Why not 100, 200, or 70? Why only 88? Is this standard some kind of testimony to the original creator of the piano, or is there any technical reason for it?
Let’s find the answers to these questions.
The piano is indeed a versatile instrument, but like all the other instruments that we know of, it has an evolutionary history all too grasping and fascinating.
It is a general observation that the refined versions of everything are better in many ways imaginable. Same is the case with the piano and its original models.
Bartolomeo Cristofori is the man credited for refining harpsichord and clavier, and creating the first ever pianoforte, a name coined in the 1700s by enthusiasts, including Scipione Maffei who called it a harpsichord with quiet and loud notes.
As you can imagine, the pianoforte was adopted by music lovers from all over Italy and the rest of the West. Composers from these areas composed heartwarming music, but that music was limited and only confined to the four octaves range of the 49 keys.
For composers like Liszt, Mozart, and Chopin, there had to be more keys and octaves.
As the time passed, the evolution of the piano took pace, and according to documented accounts, between the 1770s and 1820s, pianos with five and a half, six, and seven octaves were produced. However, there is an uncertainty about the number of the keys until the 1880s.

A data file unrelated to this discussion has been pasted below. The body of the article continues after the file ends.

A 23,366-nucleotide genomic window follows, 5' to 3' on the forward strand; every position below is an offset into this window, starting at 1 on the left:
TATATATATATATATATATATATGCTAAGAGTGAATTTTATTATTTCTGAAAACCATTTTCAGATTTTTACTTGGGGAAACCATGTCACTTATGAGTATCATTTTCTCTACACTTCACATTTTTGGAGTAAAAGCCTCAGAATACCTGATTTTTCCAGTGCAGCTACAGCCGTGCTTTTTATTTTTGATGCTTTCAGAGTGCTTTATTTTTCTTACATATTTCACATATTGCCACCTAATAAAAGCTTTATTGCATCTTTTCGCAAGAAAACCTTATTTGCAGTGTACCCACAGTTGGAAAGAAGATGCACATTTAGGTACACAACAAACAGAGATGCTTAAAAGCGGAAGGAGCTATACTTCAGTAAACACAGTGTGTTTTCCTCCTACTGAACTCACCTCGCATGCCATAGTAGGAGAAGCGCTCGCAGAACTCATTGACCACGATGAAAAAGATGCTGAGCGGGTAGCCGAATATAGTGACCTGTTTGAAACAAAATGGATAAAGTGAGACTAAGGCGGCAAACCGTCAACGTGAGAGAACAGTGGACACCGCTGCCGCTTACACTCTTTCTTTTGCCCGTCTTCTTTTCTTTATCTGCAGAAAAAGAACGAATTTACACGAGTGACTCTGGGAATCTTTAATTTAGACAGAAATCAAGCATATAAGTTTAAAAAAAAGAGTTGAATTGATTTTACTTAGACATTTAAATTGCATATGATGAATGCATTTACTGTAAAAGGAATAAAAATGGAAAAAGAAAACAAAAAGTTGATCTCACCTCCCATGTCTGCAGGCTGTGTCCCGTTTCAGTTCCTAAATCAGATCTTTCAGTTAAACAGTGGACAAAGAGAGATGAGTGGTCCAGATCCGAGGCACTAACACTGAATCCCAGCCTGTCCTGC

The advent of 88-key pianos
From what is present as an evidence of the emergence of 88-key pianos, Steinway & Sons are to be credited. They are thought to be the pioneers of such a piano with 52 white and 36 black keys with A, B, and B flat lower notes, and a range of seven octaves.
Composers were lucky enough to see the creation of a versatile piano. Soon they started composing music that fitted well in this range and was more dynamic and repetitive.
Why manufacturers followed Steinway’s suit?
Basically, it had become a norm to follow the exact pattern of the piano created by Steinway because of its appropriateness and perfection. However, there was a technical reason for it also.
Our ears feel more comfortable with the range present pianos have (between 27.5 Hz and 4186 Hz). Any note outside this range is uncomfortable to hear because it is either too high or too low. The piano makers at the time of Steinway were aware of this fact and this is the reason they followed his genius.
Not everyone followed it, though.
There are some models of pianos that have either less than or more than 88 keys. For example, Bosendorfer produces 92-key pianos. There is even a 102-key piano present. Pianos like these produce frequencies that are either more or less than the upper or lower limits of the human-audible frequency range. For your information, the lowest frequency ever played on a piano is 16.3 Hz. It was played in the Stuart & Sons Concert Grand. Could people hear it?